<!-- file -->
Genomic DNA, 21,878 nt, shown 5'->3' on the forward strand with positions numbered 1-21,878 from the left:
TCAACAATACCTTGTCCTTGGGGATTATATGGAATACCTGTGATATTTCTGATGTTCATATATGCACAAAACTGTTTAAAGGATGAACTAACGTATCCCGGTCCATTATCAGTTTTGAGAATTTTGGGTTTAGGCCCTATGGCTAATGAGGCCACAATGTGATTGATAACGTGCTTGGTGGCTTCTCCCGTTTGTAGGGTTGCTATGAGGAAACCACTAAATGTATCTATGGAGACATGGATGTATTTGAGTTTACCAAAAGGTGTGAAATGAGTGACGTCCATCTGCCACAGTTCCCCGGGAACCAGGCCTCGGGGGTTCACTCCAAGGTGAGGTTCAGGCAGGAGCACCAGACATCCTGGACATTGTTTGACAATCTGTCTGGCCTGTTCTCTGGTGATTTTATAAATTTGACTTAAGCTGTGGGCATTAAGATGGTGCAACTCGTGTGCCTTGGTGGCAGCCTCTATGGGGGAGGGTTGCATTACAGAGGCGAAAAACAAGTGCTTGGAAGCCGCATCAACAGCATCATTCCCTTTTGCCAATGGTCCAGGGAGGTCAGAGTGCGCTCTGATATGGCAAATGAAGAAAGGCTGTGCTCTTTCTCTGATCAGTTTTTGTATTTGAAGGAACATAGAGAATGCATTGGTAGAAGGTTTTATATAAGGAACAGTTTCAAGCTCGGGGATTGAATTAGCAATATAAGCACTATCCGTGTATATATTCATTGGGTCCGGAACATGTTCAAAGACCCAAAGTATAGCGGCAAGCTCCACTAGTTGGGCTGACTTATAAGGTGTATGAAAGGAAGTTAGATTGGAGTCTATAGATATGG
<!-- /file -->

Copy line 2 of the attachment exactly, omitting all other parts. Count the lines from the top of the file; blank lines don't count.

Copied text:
TCAACAATACCTTGTCCTTGGGGATTATATGGAATACCTGTGATATTTCTGATGTTCATATATGCACAAAACTGTTTAAAGGATGAACTAACGTATCCCGGTCCATTATCAGTTTTGAGAATTTTGGGTTTAGGCCCTATGGCTAATGAGGCCACAATGTGATTGATAACGTGCTTGGTGGCTTCTCCCGTTTGTAGGGTTGCTATGAGGAAACCACTAAATGTATCTATGGAGACATGGATGTATTTGAGTTTACCAAAAGGTGTGAAATGAGTGACGTCCATCTGCCACAGTTCCCCGGGAACCAGGCCTCGGGGGTTCACTCCAAGGTGAGGTTCAGGCAGGAGCACCAGACATCCTGGACATTGTTTGACAATCTGTCTGGCCTGTTCTCTGGTGATTTTATAAATTTGACTTAAGCTGTGGGCATTAAGATGGTGCAACTCGTGTGCCTTGGTGGCAGCCTCTATGGGGGAGGGTTGCATTACAGAGGCGAAAAACAAGTGCTTGGAAGCCGCATCAACAGCATCATTCCCTTTTGCCAATGGTCCAGGGAGGTCAGAGTGCGCTCTGATATGGCAAATGAAGAAAGGCTGTGCTCTTTCTCTGATCAGTTTTTGTATTTGAAGGAACATAGAGAATGCATTGGTAGAAGGTTTTATATAAGGAACAGTTTCAAGCTCGGGGATTGAATTAGCAATATAAGCACTATCCGTGTATATATTCATTGGGTCCGGAACATGTTCAAAGACCCAAAGTATAGCGGCAAGCTCCACTAGTTGGGCTGACTTATAAGGTGTATGAAAGGAAGTTAGATTGGAGTCTATAGATATGG